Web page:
The BBC began simulcasting the channel overnight on terrestrial channels BBC One with the launch of the channel, ending the tradition of a closedown but at the same time effectively making the service available to many more viewers. In the early 2000s, BBC Two also started simulcasting the channel, although the weekend morning show Weekend 24 had been simulcast on the channel in the early days. During major breaking news events, the BBC News Channel has been broadcast on BBC One; examples of special broadcasts include the September 11th attacks, 7 July 2005 London bombings and the capture of Saddam Hussein. Coverage of major events has also been simulcast on BBC World.

Simulcast BBC One programmesEdit

Since the launch of Breakfast in 2000, the programme has been simulcast on both BBC One and BBC News, replacing the individual breakfast news programmes that had been run by both channels. Since May 2006, the simulcast begins with the programme at 06:00 until 08:30 when programming on BBC News begins. Breakfast on BBC One then generally continues until 09:15.

The BBC News at Ten began simulcasting on the channel on January 30, 2006 as part of the Ten O'Clock Newshour, followed by extended sport and business news updates. The bulletin was joined in being simulcast on April 10, 2006 when the BBC News at One (with British Sign Language in-vision signing) and BBC News at Six bulletins were added to the schedule following a similar format to the News at Ten in terms of content on the channel once each simulcast ends.

During the Summer, the hour long programme News 24 Sunday is broadcast both on BBC One and the BBC News Channel at 9:00, to replace The Andrew Marr Show, which is off air. It is presented by Peter Sissons, and comes from the main News channel studio. The programme is made up mostly of interviews focusing on current affairs, and includes a full paper review, a weather summary, and a news update at 9:00, 9:30 and 10:00.

Exclusive programmesEdit

Part of the previous BBC News set. Other programming produced solely by the BBC News channel includes the BBC News at Five O'Clock with Huw Edwards (including Film 24 with Mark Kermode at 17:45 on Fridays), E24 (at 18:30 and 21:30, with Tasmin Lucia Khan), Sportsday (at 18:45, except on Friday and Saturdays when it is from 18:30, plus 22:30 every weekday) and Newswatch (Friday 20:45, Saturday 07:45).

Programmes including Click, Dateline London, HARDtalk, Our World, E24, The Record Europe, Reporters, Straight Talk, Your News and Your Money appear regularly in the weekend schedules. Many of these programmes also appear throughout the week on BBC News's sister channel BBC World News.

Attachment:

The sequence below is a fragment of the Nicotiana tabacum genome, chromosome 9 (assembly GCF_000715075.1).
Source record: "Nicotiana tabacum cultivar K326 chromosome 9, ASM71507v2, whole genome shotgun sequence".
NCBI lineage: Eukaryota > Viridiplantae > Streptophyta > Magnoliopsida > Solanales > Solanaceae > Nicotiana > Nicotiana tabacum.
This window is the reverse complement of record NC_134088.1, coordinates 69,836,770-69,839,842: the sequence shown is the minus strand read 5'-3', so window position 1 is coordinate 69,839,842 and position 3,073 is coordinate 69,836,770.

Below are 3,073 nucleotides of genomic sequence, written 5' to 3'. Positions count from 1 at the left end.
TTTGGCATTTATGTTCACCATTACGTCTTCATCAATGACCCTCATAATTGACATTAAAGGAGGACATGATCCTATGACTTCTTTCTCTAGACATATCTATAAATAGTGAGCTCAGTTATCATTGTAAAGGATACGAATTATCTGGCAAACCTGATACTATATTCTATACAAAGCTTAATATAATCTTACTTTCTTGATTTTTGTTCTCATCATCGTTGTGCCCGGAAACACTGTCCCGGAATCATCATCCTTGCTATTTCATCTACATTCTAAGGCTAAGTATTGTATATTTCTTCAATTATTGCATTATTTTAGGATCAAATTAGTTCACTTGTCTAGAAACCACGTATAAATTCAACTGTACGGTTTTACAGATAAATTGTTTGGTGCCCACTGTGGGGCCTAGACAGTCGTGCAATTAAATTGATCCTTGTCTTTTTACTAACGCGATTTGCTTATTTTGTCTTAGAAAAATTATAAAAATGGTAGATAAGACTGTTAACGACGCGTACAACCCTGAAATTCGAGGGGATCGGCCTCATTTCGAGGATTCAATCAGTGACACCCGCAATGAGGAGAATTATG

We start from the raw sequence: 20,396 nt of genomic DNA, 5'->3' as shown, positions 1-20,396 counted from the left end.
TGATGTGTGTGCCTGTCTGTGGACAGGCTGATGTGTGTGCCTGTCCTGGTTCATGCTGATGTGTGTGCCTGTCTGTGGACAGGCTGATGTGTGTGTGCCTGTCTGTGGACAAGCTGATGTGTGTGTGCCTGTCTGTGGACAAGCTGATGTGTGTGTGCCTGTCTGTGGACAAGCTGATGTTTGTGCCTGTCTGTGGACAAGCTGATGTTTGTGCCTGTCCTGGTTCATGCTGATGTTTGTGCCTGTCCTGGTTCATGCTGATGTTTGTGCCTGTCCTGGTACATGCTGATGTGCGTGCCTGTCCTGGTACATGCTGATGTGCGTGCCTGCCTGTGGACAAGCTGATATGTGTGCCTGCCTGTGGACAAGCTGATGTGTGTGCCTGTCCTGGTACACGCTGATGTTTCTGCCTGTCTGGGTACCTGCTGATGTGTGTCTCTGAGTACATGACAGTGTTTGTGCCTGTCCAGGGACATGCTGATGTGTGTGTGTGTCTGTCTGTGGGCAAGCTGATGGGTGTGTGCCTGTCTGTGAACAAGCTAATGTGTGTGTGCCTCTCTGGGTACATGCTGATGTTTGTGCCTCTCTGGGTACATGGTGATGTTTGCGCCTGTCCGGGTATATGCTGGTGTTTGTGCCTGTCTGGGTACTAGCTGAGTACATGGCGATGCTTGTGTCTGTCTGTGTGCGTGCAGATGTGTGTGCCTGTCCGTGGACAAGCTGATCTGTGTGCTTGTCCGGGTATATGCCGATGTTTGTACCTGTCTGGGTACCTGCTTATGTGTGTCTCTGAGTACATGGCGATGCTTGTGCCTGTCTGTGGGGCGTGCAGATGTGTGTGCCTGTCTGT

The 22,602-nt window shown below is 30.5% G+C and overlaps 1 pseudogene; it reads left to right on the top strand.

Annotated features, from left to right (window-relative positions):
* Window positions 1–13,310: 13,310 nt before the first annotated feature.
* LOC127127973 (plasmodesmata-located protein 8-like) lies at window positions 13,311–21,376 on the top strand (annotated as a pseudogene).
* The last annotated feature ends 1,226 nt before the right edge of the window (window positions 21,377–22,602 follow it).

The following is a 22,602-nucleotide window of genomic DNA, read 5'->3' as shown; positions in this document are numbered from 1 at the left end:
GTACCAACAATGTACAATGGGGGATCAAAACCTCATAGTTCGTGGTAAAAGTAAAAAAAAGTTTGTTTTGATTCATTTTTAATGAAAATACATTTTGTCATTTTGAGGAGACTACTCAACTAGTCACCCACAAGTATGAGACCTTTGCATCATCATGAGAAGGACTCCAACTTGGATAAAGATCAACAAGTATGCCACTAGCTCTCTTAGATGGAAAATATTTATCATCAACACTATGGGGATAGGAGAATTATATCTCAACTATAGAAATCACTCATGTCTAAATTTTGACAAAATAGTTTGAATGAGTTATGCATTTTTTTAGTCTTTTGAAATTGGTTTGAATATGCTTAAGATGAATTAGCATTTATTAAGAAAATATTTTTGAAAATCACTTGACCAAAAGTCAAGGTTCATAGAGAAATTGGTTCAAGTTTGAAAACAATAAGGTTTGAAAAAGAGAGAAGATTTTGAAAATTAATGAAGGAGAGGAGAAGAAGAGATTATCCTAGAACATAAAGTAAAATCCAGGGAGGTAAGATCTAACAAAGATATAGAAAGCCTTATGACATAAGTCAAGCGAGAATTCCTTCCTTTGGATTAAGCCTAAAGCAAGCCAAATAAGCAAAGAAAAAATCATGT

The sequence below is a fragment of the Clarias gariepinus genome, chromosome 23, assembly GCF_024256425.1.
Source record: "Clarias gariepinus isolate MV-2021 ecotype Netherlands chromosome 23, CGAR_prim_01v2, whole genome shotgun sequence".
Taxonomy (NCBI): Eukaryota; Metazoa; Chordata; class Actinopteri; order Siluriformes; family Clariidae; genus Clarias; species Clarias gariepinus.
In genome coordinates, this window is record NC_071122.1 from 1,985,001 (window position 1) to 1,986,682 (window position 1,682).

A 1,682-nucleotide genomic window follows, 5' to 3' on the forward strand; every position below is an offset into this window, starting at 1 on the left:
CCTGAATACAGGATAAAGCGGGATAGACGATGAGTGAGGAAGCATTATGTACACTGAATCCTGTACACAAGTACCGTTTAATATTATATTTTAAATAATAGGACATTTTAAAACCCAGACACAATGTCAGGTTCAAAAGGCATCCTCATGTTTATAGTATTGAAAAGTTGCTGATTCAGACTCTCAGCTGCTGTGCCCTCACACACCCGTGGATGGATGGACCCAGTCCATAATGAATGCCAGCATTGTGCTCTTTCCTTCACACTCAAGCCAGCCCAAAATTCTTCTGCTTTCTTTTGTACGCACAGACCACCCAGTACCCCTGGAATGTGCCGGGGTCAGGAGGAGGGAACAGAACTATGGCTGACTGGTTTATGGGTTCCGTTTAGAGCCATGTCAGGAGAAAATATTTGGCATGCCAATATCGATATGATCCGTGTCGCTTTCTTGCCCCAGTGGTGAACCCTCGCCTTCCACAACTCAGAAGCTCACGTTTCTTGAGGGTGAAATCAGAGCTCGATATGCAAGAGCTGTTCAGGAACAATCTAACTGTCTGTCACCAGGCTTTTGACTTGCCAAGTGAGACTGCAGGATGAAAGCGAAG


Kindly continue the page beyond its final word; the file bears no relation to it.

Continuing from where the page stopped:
Previous BBC News programming includes Head 2 Head, STORYFix and BBC News 24 Tonight a regular weekday evening programme providing a round up of the days news which ran from 2005 to 2008.

BBC World News shared programmingEdit

Between 01:00 and 06:00 UK Time (UKT) the channel simulcasts with its sister channel, BBC World News, for the first 25 minutes of each hour. Non-World programmes air generally on the half hour, notably ABC World News with Charles Gibson at 01:30. Since 21 April 2008, the overnight bulletins, while produced by the BBC News Channel were broadcast from the studios of BBC World News.

On October 1, 2007, BBC World News started broadcasting BBC World News America and World News Today at 00:00 and 03:00 UKT respectively. The programmes are also simulcast on the BBC News channel, except for BBC World News America, which only broadcasts for half an hour from 00:30 UKT.

Sport coverageEdit

In 1990, new broadcaster British Satellite Broadcasting launched its new satellite television service. During the news programmes on Galaxy and Now and during the sports news programme on The Sports Channel clips from other broadcaster's sports output would be used to illustrate the sports headlines. The BBC took BSB to court to sue them for copyright violation for showing highlights of the BBC's live broadcasts of the 1990 FIFA World Cup football matches. The High Court of Justice decided that the rebroadcasts were for the purposes of reporting the news and were legal, even if the highlights were also entertaining, the BBC lost the case but set a legal precedent.

Sports bulletins are usually at 45 minutes past the hour, with headlines at 15 minutes past the hour. There are also two extended sports bulletins per day, entitled 'Sportsday' broadcast at 6.45pm (6.30 Friday and Saturday) and 10.30pm (weekdays only). Each bulletin is read by a single sports presenter, with the exception of Saturday Sportsday, which is double headed.


An hourly business update is included during the weekday schedule from the BBC Business Unit, usually presented by Declan Curry or Aaron Heslehurst during BBC Breakfast and through the morning until the BBC News at One and Maryam Moshiri later on in the day. Other presenters include Susannah Streeter, Barbita Sharma, Sara Coburn and Sally Eden. These updates are usually broadcast at 40 minutes past the hour from 8.40am until 10.40pm. The final bulletin is an extended roundup of the day's business news. It was during a Business segment that Karen Bowerman famously interviewed Guy Goma thinking him to be Guy Kewney.